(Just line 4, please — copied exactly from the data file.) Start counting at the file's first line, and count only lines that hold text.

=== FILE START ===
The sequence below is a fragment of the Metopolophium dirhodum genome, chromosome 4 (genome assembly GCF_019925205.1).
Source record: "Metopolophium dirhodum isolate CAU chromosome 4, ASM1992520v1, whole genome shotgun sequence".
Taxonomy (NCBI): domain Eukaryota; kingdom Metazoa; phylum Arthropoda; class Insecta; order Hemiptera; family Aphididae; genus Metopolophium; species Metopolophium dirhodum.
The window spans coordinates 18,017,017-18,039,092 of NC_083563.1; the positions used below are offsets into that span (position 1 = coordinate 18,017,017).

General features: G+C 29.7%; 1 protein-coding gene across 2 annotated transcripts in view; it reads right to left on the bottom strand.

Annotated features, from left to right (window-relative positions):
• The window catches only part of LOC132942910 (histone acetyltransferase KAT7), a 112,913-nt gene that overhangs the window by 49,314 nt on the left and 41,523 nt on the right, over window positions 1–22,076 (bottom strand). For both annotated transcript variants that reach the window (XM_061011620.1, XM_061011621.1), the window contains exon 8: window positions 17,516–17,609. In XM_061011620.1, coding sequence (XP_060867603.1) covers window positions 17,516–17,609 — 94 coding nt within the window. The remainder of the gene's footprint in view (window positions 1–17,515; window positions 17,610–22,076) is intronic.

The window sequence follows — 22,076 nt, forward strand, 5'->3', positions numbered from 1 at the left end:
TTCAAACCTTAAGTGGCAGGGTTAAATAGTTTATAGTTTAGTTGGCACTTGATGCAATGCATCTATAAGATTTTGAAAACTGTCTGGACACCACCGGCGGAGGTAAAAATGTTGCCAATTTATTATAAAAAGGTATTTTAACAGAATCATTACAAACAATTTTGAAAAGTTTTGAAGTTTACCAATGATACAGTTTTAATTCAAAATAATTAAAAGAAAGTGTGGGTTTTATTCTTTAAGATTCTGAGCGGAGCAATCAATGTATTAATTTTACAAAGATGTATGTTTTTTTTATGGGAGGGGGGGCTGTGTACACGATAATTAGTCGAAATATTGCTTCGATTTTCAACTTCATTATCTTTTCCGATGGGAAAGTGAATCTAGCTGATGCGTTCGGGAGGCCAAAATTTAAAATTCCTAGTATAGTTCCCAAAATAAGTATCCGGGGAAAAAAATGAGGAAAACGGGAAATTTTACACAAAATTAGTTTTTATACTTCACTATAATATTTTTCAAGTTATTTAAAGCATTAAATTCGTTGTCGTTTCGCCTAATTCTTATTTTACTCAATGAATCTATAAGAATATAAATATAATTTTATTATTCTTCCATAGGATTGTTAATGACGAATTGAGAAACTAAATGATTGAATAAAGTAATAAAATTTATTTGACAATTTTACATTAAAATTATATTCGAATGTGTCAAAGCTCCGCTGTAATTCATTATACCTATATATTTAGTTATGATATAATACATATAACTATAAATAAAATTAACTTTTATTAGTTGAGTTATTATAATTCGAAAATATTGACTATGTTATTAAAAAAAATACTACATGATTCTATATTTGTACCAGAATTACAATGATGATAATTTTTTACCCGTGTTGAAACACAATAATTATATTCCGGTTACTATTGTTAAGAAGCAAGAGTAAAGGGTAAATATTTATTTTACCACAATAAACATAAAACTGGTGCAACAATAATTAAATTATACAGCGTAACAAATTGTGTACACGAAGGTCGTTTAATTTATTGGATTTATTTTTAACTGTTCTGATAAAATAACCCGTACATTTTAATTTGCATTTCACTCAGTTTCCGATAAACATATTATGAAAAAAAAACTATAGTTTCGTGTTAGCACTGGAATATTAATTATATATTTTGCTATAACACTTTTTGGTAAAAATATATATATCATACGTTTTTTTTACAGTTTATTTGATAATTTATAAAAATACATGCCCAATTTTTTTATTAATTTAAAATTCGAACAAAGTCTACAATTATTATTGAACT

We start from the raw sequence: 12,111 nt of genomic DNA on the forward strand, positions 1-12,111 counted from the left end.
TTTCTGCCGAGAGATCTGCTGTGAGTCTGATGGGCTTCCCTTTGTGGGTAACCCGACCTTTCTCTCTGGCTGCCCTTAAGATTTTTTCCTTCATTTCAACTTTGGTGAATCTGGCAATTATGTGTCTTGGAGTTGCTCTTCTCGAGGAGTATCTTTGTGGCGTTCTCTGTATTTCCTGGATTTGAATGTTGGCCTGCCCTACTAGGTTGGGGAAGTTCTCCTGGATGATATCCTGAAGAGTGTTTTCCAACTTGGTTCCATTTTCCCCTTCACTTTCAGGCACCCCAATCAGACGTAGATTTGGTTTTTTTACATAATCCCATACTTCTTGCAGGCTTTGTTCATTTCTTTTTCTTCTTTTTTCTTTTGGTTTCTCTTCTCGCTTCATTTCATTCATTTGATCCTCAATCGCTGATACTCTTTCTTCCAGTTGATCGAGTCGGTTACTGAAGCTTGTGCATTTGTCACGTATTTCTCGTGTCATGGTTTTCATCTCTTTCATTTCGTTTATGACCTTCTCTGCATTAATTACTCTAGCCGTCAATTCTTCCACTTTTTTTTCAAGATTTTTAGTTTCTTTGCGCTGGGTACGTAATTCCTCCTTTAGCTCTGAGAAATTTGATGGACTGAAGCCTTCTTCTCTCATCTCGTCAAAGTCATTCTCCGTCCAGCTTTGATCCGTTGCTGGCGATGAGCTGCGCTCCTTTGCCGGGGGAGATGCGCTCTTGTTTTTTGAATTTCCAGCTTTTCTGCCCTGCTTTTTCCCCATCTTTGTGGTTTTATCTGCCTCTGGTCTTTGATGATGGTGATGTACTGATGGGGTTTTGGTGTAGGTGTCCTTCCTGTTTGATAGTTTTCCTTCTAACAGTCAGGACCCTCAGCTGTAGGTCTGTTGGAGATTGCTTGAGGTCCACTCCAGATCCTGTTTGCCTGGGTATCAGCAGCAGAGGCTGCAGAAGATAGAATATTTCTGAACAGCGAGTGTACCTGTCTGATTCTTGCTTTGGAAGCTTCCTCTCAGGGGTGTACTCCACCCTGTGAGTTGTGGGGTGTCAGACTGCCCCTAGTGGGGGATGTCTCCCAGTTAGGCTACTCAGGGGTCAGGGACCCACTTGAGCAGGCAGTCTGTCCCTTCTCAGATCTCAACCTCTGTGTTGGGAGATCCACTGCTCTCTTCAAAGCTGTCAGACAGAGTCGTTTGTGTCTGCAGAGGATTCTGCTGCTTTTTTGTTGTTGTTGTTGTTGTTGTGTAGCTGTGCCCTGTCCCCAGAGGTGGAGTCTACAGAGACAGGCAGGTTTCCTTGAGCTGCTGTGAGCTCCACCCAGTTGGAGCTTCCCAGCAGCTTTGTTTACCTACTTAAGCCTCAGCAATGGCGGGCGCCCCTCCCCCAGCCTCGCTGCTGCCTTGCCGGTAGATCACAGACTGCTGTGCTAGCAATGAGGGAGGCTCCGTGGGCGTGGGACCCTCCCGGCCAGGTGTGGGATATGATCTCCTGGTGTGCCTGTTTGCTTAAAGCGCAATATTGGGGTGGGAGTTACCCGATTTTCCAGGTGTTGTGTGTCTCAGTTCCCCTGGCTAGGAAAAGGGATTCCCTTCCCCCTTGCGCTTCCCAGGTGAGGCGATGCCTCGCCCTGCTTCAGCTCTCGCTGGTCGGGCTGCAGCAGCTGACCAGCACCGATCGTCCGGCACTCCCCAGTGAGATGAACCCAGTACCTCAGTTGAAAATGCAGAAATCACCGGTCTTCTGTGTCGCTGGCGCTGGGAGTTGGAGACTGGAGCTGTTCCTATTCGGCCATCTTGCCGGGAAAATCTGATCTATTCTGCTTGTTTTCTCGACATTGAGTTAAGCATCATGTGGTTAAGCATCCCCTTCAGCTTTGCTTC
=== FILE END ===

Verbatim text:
The window spans coordinates 18,017,017-18,039,092 of NC_083563.1; the positions used below are offsets into that span (position 1 = coordinate 18,017,017).